Jonah Lomu, the former left wing rugby player with the New Zealand All Blacks, has died suddenly, and unexpectedly, at the age of 40. The rugby legend was reported to have developed a “rare but serious” kidney condition, according to the BBC.
Lomu played from 1994 until 2002, when the condition forced him to stop playing rugby. When he stopped playing, he was said to have changed the “position and expectation of a rugby winger forever.”
“The thoughts of the entire country are with his family,” New Zealand Prime Minister John Key was quoted.
Over his career with the All Blacks, New Zealand’s national men’s rugby union team, Jonah Lomu was reported to have scored 43 tries and played in 73 games by the BBC, to have scored 37 tries and played in 63 games by the Sydney Morning Herald.
In the 1995 World Cup tournament alone, Lomu was reported to have scored a total of seven tries. Lomu was also the youngest person to ever play for the All Blacks, having started with the team when he was 19 years and 45 days old.
Lomu received a transplant in 2004, but the new kidney stopped working in 2011. The New Zealand player was reported to have attended the 2015 World Cup in England and to have just recently arrived home.
“Jonah was a legend of our game and loved by his many fans both here and around the world,” Steve Tew, the New Zealand Rugby chief executive was quoted.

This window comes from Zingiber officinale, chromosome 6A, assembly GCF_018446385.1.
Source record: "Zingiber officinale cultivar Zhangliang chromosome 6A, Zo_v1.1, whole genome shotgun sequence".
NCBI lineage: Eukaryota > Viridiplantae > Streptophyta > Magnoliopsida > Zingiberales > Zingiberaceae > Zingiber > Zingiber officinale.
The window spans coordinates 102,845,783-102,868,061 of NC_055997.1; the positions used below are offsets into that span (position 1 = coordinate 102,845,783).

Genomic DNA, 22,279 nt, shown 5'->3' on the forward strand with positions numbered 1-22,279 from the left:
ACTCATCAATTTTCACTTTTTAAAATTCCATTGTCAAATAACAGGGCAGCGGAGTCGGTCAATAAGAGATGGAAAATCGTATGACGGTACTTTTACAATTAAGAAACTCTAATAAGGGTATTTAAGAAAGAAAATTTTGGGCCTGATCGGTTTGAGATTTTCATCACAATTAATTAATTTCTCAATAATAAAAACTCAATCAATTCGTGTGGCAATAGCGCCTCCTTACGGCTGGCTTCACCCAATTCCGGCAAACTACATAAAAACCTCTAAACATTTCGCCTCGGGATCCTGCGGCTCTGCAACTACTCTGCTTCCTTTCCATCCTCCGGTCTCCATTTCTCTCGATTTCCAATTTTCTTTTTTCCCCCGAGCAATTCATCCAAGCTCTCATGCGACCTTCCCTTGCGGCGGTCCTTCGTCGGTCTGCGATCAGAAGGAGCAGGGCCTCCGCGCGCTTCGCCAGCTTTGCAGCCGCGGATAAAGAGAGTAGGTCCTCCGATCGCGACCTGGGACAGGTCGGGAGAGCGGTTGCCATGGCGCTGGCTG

In a segment of a The Clare Balding Show interview, Lomu told the host that he had been “stabbed twice” when he was younger.
Balding asked Jonah Lomu if he thinks that rugby “saved him” from letting his life go down a “dark and bleak” path.
“Oh, yeah. Very much so,” Lomu replied in a soft voice. He described an uncle that had died after being decapitated, his cousin being stabbed to death, and being “stabbed twice” himself. He described growing up in what sounded like a rough area, Mangere, which is near Auckland, stating that violence “came with the territory” and that it was necessary to learn how to protect oneself and to “learn how to fight.”
Jonah Lomu then described rugby as being the perfect place to release anger accumulated through the rough environment he found himself in earlier in his life. He was of Tongan ancestry, reports Stuff.
“When we saw him on the world stage, doing what he was doing and accomplishing what he was accomplishing, that gave us a sense of pride and the feeling that we could do that, that any islander could do that kind of thing,” Sonny Bill Williams, a fellow New Zealand player, was quoted with regard to Lomu’s death.
Lomu was described as “bursting” onto the rugby union scene in 1995, as well as “transcending” the sport, and being a “force of nature.” Further, his presence is said to have changed rugby “forever.” Lomu was called a “giant” of the rugby world.
Jonah Lomu was never a member of a team that won the World Rugby Cup. Despite this, he is tied for the record for most tries in the tournament. It is also reported that the New Zealand rugby superstar could run 100 meters in 10.8 seconds, which isn’t far off of the 9.58 second world record set by Usain Bolt in 2009, as reported by io9.
Besides being described as a “superstar” and “cult figure,” Lomu is said to be the first person to become a millionaire by playing rugby, as reported by the Sydney Morning Herald.
Jonah Lomu’s last Facebook post was a tribute to the victims of the terror attacks in Paris. “Sois fort,” or “be strong,” the soft-spoken giant wrote in his final words to the world.
Our Hearts go out to the people of Paris Sois fort my friends. From the lomu family.
[Feature Photo by Hagen Hopkins/Getty Images]